SAN MATEO, California — December 11, 2017 — Today, San Mateo is one step closer to realizing a 20-year vision to build a transit-oriented, integrated mixed-use community that actually relieves some of the city’s most critical issues, especially related to housing and traffic. That vision has taken shape as Passage at San Mateo, a proposed experiential living community that will provide much needed housing near transit, public open space, and walkable shopping and restaurants for the entire community.
After two decades of community input and outreach, environmental study and planning refinements, Passage at San Mateo will realize some of the best ideas generated through that public process. The project aims to alleviate local automobile trips by focusing instead on increasing walkability and improving access to transit. It’s pathways and paseos will connect the proposed community to the surrounding neighborhoods, providing everyone with retail, public gathering and open spaces, live-work art spaces and a unique market-hall culinary experience.
“We approach our work as collaborative community builders,” said Brian Myers of Coastal California Properties, which submitted its pre-application (PDF) to the City of San Mateo for Passage at San Mateo. “We see Passage at San Mateo delivering lifestyle-as-service, designed to engage residents and the surrounding community alike. We’re not interested in swooping in and imposing our vision; we want to know the long-term needs and desires of the community and help to realize them.”
With a total of 930 rental housing units — including 72 affordable housing and 10 live/work units — within a quarter of a mile of 5,000 existing local jobs, the project offers residents a chance to radically shorten their commutes, which will also mean fewer cars on local freeways. Passage at San Mateo will reduce car trips by 25% over the existing allowable retail use of the site. As a similar development at Bay Meadows has shown, when housing and retail are available near major employers and multiple transit options, automobile traffic goes down.
“If the site remains purely retail, as it is currently zoned, studies show it can generate up to 12,000 daily car trips,” said Meyers. “Instead, the mixed-use community we are proposing can reduce that number to just over 9,000 per day, while offering the neighborhood far more amenities than exist today.”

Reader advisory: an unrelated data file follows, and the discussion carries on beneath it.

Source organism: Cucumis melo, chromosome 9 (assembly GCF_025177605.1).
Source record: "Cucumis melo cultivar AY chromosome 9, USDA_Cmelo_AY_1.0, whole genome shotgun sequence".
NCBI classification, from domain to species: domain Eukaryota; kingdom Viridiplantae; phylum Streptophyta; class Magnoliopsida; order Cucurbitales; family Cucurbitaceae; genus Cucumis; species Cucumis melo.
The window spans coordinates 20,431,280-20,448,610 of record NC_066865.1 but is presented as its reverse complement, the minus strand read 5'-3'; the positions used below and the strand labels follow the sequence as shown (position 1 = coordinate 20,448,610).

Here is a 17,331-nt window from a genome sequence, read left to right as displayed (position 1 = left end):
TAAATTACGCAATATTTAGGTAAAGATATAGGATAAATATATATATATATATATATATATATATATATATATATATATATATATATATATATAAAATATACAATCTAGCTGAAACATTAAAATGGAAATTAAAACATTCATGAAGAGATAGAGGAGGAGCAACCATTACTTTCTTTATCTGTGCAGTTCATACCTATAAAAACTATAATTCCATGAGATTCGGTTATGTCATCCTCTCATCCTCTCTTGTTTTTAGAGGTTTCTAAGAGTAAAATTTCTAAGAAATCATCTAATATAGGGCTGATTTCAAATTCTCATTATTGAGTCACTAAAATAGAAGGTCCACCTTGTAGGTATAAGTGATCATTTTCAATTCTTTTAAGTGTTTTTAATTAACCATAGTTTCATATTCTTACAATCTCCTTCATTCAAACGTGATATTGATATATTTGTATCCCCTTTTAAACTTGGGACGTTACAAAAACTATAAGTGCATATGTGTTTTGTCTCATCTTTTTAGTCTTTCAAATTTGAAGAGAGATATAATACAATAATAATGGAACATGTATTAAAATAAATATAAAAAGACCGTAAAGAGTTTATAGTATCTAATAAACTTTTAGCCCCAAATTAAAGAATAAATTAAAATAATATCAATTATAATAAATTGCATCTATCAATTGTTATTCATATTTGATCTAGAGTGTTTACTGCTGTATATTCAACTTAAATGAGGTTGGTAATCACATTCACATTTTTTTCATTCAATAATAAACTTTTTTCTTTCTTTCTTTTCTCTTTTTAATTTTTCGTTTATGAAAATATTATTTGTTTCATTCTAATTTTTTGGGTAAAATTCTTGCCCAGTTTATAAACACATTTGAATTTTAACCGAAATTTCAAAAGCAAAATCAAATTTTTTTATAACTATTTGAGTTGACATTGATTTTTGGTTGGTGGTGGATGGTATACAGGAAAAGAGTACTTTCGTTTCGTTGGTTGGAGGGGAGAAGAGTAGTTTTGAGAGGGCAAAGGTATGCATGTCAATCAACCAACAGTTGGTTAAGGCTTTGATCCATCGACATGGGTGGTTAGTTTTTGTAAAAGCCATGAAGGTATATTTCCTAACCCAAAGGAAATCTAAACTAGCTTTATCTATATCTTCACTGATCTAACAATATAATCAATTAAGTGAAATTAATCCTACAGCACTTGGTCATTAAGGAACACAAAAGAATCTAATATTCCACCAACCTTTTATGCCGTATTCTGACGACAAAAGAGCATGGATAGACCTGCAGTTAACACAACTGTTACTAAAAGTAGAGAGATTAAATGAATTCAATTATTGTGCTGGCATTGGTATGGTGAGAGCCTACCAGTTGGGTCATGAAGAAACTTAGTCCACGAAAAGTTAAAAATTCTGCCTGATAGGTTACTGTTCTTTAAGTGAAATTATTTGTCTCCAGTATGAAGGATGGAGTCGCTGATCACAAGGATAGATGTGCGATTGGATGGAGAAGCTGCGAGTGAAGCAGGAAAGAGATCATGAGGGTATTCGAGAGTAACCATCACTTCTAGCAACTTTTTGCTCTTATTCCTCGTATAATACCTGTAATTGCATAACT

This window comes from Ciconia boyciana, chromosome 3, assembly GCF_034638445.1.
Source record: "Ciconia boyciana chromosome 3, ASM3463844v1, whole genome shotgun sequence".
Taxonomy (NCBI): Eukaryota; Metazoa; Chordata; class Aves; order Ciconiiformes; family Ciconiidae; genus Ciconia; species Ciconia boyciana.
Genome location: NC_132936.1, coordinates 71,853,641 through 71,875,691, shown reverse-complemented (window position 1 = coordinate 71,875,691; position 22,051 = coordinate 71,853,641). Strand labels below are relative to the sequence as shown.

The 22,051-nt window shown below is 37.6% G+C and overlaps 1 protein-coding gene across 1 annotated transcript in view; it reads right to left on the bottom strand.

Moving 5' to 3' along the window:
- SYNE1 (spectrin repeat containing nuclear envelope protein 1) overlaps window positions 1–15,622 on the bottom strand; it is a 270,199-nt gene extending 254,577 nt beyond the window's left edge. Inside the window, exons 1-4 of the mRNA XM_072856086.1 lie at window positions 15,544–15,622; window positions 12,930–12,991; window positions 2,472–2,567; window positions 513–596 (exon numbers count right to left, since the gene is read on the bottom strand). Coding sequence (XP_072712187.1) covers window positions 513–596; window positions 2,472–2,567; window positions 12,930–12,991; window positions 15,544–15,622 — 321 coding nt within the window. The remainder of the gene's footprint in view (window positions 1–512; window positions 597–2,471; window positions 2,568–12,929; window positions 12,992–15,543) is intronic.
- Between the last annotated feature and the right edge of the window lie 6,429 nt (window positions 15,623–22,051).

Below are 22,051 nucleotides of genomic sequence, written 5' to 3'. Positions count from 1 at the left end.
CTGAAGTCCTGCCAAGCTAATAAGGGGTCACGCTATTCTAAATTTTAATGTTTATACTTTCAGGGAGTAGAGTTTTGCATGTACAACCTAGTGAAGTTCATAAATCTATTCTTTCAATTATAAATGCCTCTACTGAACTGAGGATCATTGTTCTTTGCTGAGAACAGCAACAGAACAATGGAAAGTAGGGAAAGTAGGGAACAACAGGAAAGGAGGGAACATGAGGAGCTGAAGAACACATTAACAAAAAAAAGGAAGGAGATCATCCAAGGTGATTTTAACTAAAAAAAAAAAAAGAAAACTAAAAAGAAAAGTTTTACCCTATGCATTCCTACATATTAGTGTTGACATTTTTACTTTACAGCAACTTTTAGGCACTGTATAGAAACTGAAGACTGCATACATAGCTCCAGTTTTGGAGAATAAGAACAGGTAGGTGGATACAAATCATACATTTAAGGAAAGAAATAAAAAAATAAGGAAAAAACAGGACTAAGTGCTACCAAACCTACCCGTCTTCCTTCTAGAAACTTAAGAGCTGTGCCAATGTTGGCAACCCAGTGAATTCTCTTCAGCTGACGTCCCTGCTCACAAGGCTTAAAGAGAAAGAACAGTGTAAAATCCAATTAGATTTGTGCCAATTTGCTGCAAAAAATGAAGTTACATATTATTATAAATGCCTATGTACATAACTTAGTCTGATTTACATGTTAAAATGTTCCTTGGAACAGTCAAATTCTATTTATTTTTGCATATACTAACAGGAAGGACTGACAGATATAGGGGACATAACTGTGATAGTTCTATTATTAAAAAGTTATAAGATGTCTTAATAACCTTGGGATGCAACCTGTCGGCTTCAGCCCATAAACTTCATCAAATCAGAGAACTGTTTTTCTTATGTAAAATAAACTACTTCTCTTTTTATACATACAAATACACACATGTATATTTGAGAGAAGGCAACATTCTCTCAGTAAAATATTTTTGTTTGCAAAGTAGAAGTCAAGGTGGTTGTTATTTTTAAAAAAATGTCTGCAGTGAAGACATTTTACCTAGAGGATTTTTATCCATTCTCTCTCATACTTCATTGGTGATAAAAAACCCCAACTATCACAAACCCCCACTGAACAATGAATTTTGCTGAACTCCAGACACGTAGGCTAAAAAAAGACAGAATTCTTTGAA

The project as proposed complies entirely with all aspects and goals of local zoing and planning guidelines established and approved by the City and City Council.
The project will include a full “mobility hub” that provides residents and the neighboring community a single-address location for deliveries,ridesharing pick-up and drop-off, bicycle parking and public transit access. Other amenities accessible by the surrounding community include three acres of public park space and well-lit pedestrian pathways that connect the open space with the adjacent neighborhoods. Best of all, the Trader Joe’s already at the site will stay, simply moving to a new space. It also includes a state-of-the-art market-style food hall and entertainment center easily walkablefrom the adjacent neighborhoods, providing an important community gathering space. A community gallery will feature local art.
In preparing its plan for the site, California Coastal Properties conducted meetings with some local stakeholders to ensure its vision met the needs of the surrounding community. For example, talks with the nearby YMCA provided key insights that could be incorporated into the project.
“In meeting with the Passage at San Mateo team, it’s very clear to us that their focus is on building community. They have already shown us how collaborative and forward-thinking an approach they take. We look forward to the opportunities their project will bring not only the Y, but to the community at large,” said Rachel Del Monte, District Executive Director of the Peninsula Family YMCA.
“It was important to us that we meet and build relationships with the community as early and often as possible throughout this process,” Myers said. “That input informs much of the project detail that ensures we are meeting long-term community need. We are just at the beginning of our public engagement process and we will be aggressively reaching out to local neighborhood groups, residents, civic leaders and concerned citizens to seek their input and discuss our vision. We expect this process to take many months as we are just at the beginning.”
Community meetings for the proposed Passage at San Mateo project will be held in early 2018 on dates to be determined.